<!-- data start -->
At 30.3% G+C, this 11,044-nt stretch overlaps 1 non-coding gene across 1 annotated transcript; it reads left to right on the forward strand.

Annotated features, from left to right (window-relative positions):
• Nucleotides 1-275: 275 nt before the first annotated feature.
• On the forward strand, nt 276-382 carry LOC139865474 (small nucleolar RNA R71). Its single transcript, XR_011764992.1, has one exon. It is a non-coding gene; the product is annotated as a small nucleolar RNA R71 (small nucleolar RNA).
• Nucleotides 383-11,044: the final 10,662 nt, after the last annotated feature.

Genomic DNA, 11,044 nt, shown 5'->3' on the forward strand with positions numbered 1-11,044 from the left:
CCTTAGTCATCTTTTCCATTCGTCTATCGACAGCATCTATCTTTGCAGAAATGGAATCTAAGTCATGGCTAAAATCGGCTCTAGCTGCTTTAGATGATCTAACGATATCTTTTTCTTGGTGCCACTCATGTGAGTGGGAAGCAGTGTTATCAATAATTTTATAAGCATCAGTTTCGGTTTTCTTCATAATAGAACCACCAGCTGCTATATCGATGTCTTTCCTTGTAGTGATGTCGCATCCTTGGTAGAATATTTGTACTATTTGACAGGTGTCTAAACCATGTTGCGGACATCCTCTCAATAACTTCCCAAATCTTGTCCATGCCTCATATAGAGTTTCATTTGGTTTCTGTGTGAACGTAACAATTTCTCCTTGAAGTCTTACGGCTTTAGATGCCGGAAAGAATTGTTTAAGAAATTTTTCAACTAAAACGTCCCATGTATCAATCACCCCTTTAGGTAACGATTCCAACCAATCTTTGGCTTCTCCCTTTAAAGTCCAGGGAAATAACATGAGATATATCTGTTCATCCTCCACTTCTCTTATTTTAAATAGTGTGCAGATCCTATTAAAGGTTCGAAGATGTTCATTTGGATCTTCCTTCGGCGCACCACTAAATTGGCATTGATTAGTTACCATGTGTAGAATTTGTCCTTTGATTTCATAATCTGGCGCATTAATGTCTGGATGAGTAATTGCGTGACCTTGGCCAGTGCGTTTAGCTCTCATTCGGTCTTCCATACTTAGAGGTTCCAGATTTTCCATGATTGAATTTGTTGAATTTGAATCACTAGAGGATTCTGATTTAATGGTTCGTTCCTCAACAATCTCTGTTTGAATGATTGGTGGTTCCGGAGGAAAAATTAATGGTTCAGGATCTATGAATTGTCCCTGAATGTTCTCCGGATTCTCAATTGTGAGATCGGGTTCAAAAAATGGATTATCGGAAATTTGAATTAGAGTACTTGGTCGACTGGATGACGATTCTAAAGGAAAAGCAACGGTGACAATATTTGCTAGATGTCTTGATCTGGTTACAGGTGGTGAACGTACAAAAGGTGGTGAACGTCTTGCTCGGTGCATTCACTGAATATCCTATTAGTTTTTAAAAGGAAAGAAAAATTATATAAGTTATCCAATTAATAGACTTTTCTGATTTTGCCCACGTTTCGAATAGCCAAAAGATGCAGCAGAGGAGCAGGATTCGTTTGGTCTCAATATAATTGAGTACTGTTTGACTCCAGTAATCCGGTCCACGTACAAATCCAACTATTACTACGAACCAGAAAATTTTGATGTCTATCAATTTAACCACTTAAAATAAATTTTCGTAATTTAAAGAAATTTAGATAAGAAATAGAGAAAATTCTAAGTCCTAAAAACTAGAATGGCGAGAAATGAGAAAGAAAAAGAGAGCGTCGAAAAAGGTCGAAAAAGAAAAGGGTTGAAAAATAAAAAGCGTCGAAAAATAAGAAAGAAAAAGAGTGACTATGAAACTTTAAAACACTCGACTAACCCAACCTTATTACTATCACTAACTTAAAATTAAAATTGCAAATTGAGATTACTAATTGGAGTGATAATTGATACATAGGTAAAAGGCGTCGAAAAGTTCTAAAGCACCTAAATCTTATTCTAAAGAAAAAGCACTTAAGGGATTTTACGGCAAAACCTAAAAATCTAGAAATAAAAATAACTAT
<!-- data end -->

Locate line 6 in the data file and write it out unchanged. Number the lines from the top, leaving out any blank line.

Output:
Genomic DNA, 11,044 nt, shown 5'->3' on the forward strand with positions numbered 1-11,044 from the left: